3 examples of spiritual content in Cohen’s songwriting, 3/3: You want it darker (2016)

The title track of Cohen’s final album, You Want it Darker (Columbia Records, 2016) is the third and last post detailing how he incorporated spirituality (focussed on the references to Judaism) into his work. This and the preceding two posts refer to Cohen’s 1964 speech at the Montreal Jewish Library. As I mentioned, this is a selection focussed on one set of religious references, only, though his work makes countless references to other religions.

You Want it Darker, as an album, is staggering denouement to a beautiful life and body of work. There are albums and poems by Cohen that don’t resonate much with me, or resonate only over time. He produced  the album in his home studio with his son, Adam, once he had come to terms with his own imminent passing. As I’ve been drawn more to his earlier work, I approached the last album with some trepidation. But it was breathtaking.

There are many great lines in the song, and many obvious references to Judaism, such as his use of “hineni” the Hebrew word Abraham, Moses, and Isaiah used to announce themselves to God. But the references stacked on another and mixed with mention of murder and abandonment registers the ambivalence of his belief (that so much evil and suffering occurs under watch of a higher power). And yet, it doesn’t shake his stalwart tone. In fact, the song uses doubt to produce a confrontation. His use of first person singular in “didn’t know I had permission/to murder and to maim” and then first person plural in lines like “we kill the flame” makes himself the subject or subjects who acts on the world, taking the place of a higher power either on earth or above. My first reaction was that he was staring death in the face with fearlessness that undercuts the sort of reverence and fear of God particularly in the face of the most horrible tragedies which is ritualized in the religion.

Later, discussing the song with a friend, I described as though Cohen is singing his own mourner’s kaddish. And then I realized, like with Who By Fire that the first line of the chorus: “magnified, sanctified be his holy name” is an English translation of that very prayer. This is a prayer for the dead, recited by a mourner daily in Aramaic for 11 months after a loved one dies, and incorporated into religious services. The kaddish never mentions death; instead, it is meant to reinforce one’s devotion to and love of God in spite of one’s grief.

Note that the line that follows the appropriated first line of the kaddish, “vilified, crucified/ in the human frame,” is an overt reference to God as Christ. The following line “a million candles burning / for the help that never came” produces an image of so many inexplicable deaths (along with the kaddish one lights a candle to represent the dead), as in the Holocaust, but left abstract, refers to any mass, avoidable casualty whose existence tests one’s faith.

He underscores his own control over his passage out of the world by employing the men’s choir of the synagogue in whose cemetery he planned to be buried. Shifting from his usual small ensemble of female voices to a full, proper male choir for his last album also marks a departure, and grounds the song with a seriousness not found in other albums. The female voices act as “light” counterpoints to Cohen’s voice, which became darker and darker as he aged; the men underscore and emphasize the darkness instead of providing balance.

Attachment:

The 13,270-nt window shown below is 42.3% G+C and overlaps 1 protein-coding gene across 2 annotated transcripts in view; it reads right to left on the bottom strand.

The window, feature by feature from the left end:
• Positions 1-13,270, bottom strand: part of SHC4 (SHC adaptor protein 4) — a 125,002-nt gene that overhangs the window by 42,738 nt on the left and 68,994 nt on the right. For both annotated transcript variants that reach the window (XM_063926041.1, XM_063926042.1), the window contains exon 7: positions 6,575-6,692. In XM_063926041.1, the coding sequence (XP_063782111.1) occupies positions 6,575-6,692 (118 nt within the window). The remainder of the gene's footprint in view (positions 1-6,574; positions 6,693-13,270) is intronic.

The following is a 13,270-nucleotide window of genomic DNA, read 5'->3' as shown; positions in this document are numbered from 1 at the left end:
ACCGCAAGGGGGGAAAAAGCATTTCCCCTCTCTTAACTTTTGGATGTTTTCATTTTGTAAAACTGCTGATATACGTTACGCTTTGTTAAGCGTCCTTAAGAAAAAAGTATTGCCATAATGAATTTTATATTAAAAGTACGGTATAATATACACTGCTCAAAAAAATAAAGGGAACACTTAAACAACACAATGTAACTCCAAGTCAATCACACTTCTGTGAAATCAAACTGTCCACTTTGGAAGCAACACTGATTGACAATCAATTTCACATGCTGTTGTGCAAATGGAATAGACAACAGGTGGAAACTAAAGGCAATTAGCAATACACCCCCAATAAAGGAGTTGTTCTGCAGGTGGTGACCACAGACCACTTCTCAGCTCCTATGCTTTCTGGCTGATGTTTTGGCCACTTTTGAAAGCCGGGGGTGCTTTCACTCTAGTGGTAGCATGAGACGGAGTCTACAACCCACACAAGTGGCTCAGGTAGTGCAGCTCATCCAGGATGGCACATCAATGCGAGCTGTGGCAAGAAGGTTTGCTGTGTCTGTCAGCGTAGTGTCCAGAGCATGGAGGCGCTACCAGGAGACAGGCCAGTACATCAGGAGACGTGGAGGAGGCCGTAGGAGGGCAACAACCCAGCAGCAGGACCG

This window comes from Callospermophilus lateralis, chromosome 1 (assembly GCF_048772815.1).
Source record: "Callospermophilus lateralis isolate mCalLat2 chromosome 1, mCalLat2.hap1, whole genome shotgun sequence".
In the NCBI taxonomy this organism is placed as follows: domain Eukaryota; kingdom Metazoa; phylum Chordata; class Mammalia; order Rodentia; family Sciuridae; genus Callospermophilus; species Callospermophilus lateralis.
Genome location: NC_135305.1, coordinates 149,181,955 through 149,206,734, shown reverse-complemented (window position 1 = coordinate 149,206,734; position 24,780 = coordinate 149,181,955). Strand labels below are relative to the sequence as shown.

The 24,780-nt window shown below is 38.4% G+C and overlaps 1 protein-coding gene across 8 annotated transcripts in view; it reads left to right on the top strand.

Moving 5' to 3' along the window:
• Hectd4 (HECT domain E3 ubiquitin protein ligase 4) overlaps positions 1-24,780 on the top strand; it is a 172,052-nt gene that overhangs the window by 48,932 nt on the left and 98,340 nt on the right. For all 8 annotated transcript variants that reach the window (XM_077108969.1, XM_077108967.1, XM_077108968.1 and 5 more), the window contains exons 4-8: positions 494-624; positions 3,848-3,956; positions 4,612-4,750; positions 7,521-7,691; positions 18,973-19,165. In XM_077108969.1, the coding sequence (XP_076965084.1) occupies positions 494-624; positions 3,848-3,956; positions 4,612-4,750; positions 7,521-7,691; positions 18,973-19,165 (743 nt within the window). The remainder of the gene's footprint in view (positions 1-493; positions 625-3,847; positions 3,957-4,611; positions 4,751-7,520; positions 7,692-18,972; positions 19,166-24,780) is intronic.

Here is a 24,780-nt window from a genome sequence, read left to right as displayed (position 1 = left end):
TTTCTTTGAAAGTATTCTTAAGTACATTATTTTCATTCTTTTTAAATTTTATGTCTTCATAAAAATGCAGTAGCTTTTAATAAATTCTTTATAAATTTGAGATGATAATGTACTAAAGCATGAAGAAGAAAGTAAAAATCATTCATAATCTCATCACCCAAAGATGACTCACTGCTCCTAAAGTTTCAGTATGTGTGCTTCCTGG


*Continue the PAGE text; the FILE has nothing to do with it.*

At the end, having stared down the higher power and questioned the purpose of the ritual that will follow his death, and even mocks it by reciting it prematurely, and for himself–he submits, but on his own terms, having laid out his doubts and disappointments.

The lyrics follow an embedded youtube video of the audio:

You Want it Darker from the eponymous album, Columbia Records, 2016

Lyrics by Leonard Cohen, music by Patrick Leonard

If you are the dealer

I am out of the game

If you are the healer

I’m broken and lame

If thine is the glory

Then mine must be the shame

You want it darker

We kill the flame

 

Magnified and sanctified

Be Thy Holy Name

Vilified and crucified

In the human frame

A million candles burning

For the help that never came

You want it darker

We kill the flame

 

Hineni Hineni

I’m ready, my Lord

 

There’s a lover in the story

But the story is still the same

There’s a lullaby for suffering

And a paradox to blame

But it’s written in the scriptures

And it’s not some idle claim

You want it darker

We kill the flame

 

They’re lining up the prisoners

The guards are taking aim

I struggled with some demons

They were middle-class and tame

Didn’t know I had permission

To murder and to maim

You want it darker

We kill the flame

 

Hineni Hineni

I’m ready, my Lord

 

Magnified and sanctified

Be Thy Holy Name

Vilified and crucified

In the human frame

A million candles burning

For the love that never came

You want it darker

We kill the flame

 

If you are the dealer

I’m out of the game

If you are the healer

I’m broken and lame

If thine is the glory

Then mine must be the shame

You want it darker

We kill the flame

 

Hineni Hineni

I’m ready, my Lord

Lyrics sourced from The Cohen Files.

Image caption: Joan Snyder, Field of Flowers (1993) monoprint. Photo: Bryan Whitney. Sourced from the New York Times.